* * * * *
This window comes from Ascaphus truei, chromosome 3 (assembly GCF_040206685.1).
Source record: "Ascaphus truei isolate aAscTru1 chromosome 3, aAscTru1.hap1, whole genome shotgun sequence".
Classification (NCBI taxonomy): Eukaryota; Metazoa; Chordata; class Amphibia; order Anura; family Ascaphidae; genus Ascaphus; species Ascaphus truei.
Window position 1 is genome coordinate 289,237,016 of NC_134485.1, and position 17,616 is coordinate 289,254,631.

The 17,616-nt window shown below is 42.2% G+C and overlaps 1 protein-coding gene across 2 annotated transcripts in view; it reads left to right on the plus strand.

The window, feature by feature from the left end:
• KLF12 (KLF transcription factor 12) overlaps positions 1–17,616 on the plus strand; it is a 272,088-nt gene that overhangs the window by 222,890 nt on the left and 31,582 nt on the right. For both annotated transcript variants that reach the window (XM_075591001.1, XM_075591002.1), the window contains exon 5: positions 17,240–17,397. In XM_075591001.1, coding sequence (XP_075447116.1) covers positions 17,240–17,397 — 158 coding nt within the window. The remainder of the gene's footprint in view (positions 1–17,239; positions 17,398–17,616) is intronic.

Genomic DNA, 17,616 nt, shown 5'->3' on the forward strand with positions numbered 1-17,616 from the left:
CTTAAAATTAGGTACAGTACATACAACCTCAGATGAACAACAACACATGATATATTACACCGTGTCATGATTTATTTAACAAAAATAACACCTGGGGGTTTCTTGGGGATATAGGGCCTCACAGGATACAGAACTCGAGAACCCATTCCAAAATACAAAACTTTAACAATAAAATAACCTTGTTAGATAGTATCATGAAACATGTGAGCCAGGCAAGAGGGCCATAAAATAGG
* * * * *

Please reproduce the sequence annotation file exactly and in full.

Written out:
This window comes from Ascaphus truei, chromosome 3 (assembly GCF_040206685.1).
Source record: "Ascaphus truei isolate aAscTru1 chromosome 3, aAscTru1.hap1, whole genome shotgun sequence".
Classification (NCBI taxonomy): Eukaryota; Metazoa; Chordata; class Amphibia; order Anura; family Ascaphidae; genus Ascaphus; species Ascaphus truei.
Window position 1 is genome coordinate 289,237,016 of NC_134485.1, and position 17,616 is coordinate 289,254,631.

The 17,616-nt window shown below is 42.2% G+C and overlaps 1 protein-coding gene across 2 annotated transcripts in view; it reads left to right on the plus strand.

The window, feature by feature from the left end:
• KLF12 (KLF transcription factor 12) overlaps positions 1–17,616 on the plus strand; it is a 272,088-nt gene that overhangs the window by 222,890 nt on the left and 31,582 nt on the right. For both annotated transcript variants that reach the window (XM_075591001.1, XM_075591002.1), the window contains exon 5: positions 17,240–17,397. In XM_075591001.1, coding sequence (XP_075447116.1) covers positions 17,240–17,397 — 158 coding nt within the window. The remainder of the gene's footprint in view (positions 1–17,239; positions 17,398–17,616) is intronic.

Genomic DNA, 17,616 nt, shown 5'->3' on the forward strand with positions numbered 1-17,616 from the left:
CTTAAAATTAGGTACAGTACATACAACCTCAGATGAACAACAACACATGATATATTACACCGTGTCATGATTTATTTAACAAAAATAACACCTGGGGGTTTCTTGGGGATATAGGGCCTCACAGGATACAGAACTCGAGAACCCATTCCAAAATACAAAACTTTAACAATAAAATAACCTTGTTAGATAGTATCATGAAACATGTGAGCCAGGCAAGAGGGCCATAAAATAGG